Stefan Moody ended his two-year Ole Miss career as one of the most productive players in school history.
Cullen Neal hopes to follow suit.
Neal announced Wednesday he’ll finish out his college career at Ole Miss, choosing the Rebels over Texas A&M and Ohio State, among others. Neal has two years of eligibility remaining after transferring from New Mexico, where he averaged 12.3 points per game last season. He started 31 games and also led the Lobos with 114 assists.
“Ole Miss felt like home,” Neal said in an interview with the Ole Miss Spirit this afternoon. “It was a great environment. I love (Ole Miss head) coach A.K. (Andy Kennedy) and T.A. (Todd Abernethy), who was involved in my recruiting. Just felt like those two guys made it homely, and I was around Deandre Burnett and Sebastian Saiz for a while. Those guys made me at home, which is what I was looking for.”
Ole Miss will use Neal as its primary point guard, and he’ll certainly have some significant shoes to fill. Moody was the third-highest power-conference scorer in the nation last season, and he ended his career with a 19.6 points per game career scoring average, which ranks sixth in school history.
He was a back-to-back All-SEC first team selection and Howell Trophy winner, scoring 20-plus points 22 times last season and eclipsing the 30-point mark five times. He topped 40 once.
“That definitely factored in,” Neal said of immediate playing time, “but no matter where I go I’ve got to earn my playing time. I’ve got to work hard and be the first one in the gym and the last one to leave. No matter what, I’ve got to keep working and try to be the best player I can be.”
New Mexico reached the NCAA Tournament in 2013-14 with Neal as its sixth man. He was fourth on the team in scoring, and the Lobos won 27 games. He took a medical redshirt a year later following a severe ankle injury.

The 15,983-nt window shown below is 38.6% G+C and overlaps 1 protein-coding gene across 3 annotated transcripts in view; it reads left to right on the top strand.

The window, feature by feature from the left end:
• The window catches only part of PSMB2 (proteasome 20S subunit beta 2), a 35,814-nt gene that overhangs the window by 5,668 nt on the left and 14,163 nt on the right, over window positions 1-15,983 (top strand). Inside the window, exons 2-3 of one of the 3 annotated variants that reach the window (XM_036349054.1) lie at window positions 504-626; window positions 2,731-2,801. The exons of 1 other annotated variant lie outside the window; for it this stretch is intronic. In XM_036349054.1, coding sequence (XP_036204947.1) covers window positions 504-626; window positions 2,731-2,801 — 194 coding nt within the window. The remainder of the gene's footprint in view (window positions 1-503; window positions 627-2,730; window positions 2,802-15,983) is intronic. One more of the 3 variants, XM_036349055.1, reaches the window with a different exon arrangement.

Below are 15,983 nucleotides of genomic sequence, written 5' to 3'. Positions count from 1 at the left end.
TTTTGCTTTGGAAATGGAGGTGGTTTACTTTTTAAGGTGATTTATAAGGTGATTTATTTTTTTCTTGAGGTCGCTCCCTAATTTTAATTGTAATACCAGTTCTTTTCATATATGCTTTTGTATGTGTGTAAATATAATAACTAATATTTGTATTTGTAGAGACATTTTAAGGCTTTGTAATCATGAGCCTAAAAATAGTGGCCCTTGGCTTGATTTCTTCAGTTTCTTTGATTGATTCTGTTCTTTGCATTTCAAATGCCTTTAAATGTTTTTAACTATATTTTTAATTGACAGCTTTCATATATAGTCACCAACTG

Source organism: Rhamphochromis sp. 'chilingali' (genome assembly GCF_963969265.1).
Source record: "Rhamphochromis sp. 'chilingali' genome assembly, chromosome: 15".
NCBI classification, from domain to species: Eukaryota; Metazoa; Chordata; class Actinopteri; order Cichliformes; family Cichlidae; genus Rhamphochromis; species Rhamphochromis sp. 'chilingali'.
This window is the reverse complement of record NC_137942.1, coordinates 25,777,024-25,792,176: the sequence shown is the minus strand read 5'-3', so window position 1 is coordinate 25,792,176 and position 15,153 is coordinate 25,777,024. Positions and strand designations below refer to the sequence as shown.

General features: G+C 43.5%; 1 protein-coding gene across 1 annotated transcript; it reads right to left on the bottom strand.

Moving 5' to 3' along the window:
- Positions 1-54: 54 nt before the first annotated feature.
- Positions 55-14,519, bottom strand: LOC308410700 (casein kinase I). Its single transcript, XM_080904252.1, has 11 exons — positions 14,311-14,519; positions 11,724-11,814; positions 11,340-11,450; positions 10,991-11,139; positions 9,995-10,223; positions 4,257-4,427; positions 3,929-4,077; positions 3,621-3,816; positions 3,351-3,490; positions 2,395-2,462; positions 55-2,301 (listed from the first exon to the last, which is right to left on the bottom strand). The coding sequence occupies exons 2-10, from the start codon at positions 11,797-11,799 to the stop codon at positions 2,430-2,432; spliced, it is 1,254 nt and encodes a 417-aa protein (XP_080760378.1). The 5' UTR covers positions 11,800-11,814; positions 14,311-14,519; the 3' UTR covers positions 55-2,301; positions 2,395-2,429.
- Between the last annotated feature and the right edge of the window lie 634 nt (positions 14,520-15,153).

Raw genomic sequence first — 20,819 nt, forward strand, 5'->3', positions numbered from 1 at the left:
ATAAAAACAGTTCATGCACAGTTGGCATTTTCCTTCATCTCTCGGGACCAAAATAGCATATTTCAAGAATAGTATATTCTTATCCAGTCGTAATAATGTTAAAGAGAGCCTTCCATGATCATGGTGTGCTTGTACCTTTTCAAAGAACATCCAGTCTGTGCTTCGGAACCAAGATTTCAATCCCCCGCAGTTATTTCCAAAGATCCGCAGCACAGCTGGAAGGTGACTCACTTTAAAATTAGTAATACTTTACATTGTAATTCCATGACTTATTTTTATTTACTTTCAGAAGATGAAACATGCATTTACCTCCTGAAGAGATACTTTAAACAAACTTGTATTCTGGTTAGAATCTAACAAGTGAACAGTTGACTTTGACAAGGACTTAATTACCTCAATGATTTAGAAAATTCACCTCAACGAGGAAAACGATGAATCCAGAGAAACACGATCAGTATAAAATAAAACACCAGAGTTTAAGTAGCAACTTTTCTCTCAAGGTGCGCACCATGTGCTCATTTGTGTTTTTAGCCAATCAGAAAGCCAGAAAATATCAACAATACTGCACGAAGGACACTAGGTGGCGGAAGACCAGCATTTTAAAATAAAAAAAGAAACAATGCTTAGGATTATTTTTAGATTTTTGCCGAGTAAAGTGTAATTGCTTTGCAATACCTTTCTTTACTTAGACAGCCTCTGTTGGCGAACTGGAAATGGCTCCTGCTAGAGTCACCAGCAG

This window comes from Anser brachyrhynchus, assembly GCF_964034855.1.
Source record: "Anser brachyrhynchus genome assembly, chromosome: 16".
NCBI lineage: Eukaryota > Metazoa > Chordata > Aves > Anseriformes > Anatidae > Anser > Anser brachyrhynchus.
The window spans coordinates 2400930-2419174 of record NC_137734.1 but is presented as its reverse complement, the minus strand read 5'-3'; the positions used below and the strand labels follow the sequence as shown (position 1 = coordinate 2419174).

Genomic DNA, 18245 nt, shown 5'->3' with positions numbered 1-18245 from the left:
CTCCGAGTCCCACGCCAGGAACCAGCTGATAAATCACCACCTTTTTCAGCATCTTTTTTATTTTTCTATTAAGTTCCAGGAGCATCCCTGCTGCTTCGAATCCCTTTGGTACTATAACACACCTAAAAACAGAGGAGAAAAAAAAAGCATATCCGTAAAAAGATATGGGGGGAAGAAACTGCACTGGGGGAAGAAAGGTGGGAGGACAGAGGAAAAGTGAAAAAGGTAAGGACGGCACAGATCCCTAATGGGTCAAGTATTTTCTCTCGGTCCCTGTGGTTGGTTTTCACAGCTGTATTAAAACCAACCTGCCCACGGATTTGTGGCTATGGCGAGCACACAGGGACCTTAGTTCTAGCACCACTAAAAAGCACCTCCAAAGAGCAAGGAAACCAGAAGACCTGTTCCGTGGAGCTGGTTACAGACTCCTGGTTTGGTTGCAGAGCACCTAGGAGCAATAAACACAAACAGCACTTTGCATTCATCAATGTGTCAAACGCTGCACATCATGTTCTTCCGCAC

Neal will graduate in the spring and have two seasons of eligibility remaining. The Lobos were 17-15 (10-8 Mountain West) and missed out on the postseason last season.
“I definitely think the NCAA Tournament is our goal, and advancing in the NCAA Tournament,” he said. “I know the coaches are doing a great job recruiting, and I know it’s our job as players to be in the gym working hard to get to that level. We’ve got to keep doing what we’re doing, and hopefully it turns out to be successful.”
Neal announced his transfer in a statement March 14 after playing the past two seasons for his father, Craig Neal, who is the head coach of the Lobos. Kennedy and Craig Neal have known each other for years, their relationship dating back to high school and on into college when the elder Neal played at Georgia Tech and Kennedy at N.C. State.
“There were a lot of factors, but I think the biggest factor is I trust A.K.,” Cullen Neal said. “When I left (New Mexico), I knew I had to put my trust in somebody. I believe A.K.’s my guy. I completely trust him and everything he brings to the table, and there’s a big opportunity at Ole Miss.”
Though he believes he can help Ole Miss in a number of ways, more than anything else, he wants to win.
“Strength is a big thing,” he said. “I always try and work on my strength and try and get stronger. Always working in the weight room trying to get better. I think I bring a leadership role to the team, I think I’m a great player with great court vision and great basketball I.Q. I think I bring another aspect along those lines, and I shoot the ball pretty well as well. There’s a bunch of things I can bring, but, most importantly, I want to win. I hate losing more than I like winning. That’s the biggest component.”null